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Delayed Payments by Americans Have Triggered the First Dip in Credit Scores in a Decade

Once you fall into credit card debt, there is no coming back and it poses a great threat to your credit score.
Cover Image Source: Credit scores declined for the first time in ten years (representative image) | Unsplash | Photo by Paul Felberbauer
Cover Image Source: Credit scores declined for the first time in ten years (representative image) | Unsplash | Photo by Paul Felberbauer

Credit card adoption has swayed people away from cash as they offer the convenience of purchasing apparel, electronics, and almost anything online, with the freedom to pay later. But this comfort can also backfire as missed card payments can rapidly snowball into a massive pile of debt. Americans are increasingly struggling with huge credit card bills since they earn less and run out of cash after paying rent and clearing bills, after which they turn to credit cards for shopping but do not have any plan of action to clear the dues.


As per the latest report released by the Federal Reserve Bank of New York, the credit card debt in America hiked up to $45 billion in the first quarter of 2023. This huge hike of 4.6% in just three months is shocking and concerning. These increases have pushed Americans into a debt of more than a trillion dollars amidst their challenge of saving money. Furthermore, FICO, the company making credit scores, revealed that the national average credit score dropped for the first time in a decade slightly from 718 to 717 in early 2023. The average score fell to its lowest i.e. 686 ten years ago when the nation faced a housing crisis and many Americans lost their homes. It never dipped after that, even during the pandemic, since the government provided safety nets to people suffering a financial crunch.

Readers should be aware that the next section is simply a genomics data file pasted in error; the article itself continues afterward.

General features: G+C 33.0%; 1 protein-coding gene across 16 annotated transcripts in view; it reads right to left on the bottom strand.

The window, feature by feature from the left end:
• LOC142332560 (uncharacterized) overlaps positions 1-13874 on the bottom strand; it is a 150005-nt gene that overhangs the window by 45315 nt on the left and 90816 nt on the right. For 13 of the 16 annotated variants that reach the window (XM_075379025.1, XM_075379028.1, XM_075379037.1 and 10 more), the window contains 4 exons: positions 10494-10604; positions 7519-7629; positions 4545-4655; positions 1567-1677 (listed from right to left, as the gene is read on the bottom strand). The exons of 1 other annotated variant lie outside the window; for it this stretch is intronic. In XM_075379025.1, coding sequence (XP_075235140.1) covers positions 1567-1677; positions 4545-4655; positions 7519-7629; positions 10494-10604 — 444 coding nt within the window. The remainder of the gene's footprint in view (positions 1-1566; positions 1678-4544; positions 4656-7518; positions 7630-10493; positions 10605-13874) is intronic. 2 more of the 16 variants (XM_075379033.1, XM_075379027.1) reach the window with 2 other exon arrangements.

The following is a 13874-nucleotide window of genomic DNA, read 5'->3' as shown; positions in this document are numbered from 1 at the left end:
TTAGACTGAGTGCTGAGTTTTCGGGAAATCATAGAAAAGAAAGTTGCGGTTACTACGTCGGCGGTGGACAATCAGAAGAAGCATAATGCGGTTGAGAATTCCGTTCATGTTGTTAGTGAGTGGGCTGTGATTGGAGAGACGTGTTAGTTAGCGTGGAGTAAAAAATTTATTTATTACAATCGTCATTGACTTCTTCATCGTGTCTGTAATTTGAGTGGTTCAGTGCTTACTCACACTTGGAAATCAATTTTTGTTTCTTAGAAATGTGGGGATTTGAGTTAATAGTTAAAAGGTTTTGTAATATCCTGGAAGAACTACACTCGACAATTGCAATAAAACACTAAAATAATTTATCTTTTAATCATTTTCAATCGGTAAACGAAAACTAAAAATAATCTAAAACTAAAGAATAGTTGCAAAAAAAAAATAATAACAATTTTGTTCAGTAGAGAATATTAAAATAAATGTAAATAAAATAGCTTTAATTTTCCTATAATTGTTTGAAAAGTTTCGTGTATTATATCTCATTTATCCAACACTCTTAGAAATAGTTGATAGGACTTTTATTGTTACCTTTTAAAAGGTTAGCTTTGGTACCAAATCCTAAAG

The primary reason behind credit score decline is the payment defaults which are attributed to the higher living cost. Americans are not able to pay off their credit card debt and credit card usage has now increased from 30% to 35%. Another catch is that almost 18% of the borrowers have missed their credit card bill payment for more than 30 days, due to which the score fell and debt increased. Another reason for this dip can be the savings depletion which has almost gone down to zero. During the COVID-19 times, the government extended their financial support to people which helped them pay off their debts, but now all the money has vanished. Now people have to earn, pay their rent, expenses, and most importantly their debts to live a stress-free life. Ethan Dornhelm, FICO’s vice president commented on the extremity of the situation and said, “We are pretty far removed from pandemic-level mitigation programs, so consumers are very much confronted with making good on their credit obligations with little in the way of stimulus checks or government defined accommodation programs."

People who regularly track their finances are aware of the importance of a good credit score. If your score is below the average limit, there are high chances of your loan application getting rejected or even if it's approved, you have to pay higher interest rates. Ann Kaplan, the founder of iFinance commented, “It’s difficult in this current economy not to have a good credit score." The average credit card charges go over 20% and in case you have a bad credit score, you will end up paying more.


Anything above 670 is considered a good score, 740 is very good and if the score is above 800, it is an exceptional one. FICO states that lenders consider your creditworthiness as “good” if you are maintaining an average credit score of 717 and you will get loans at lower interest rates. Kaplan further recommended, "Some of the best ways to improve your credit score come down to paying your bills on time every month and keeping your utilization rate, or the ratio of debt to total credit below 30% to limit the effect that high balances can have".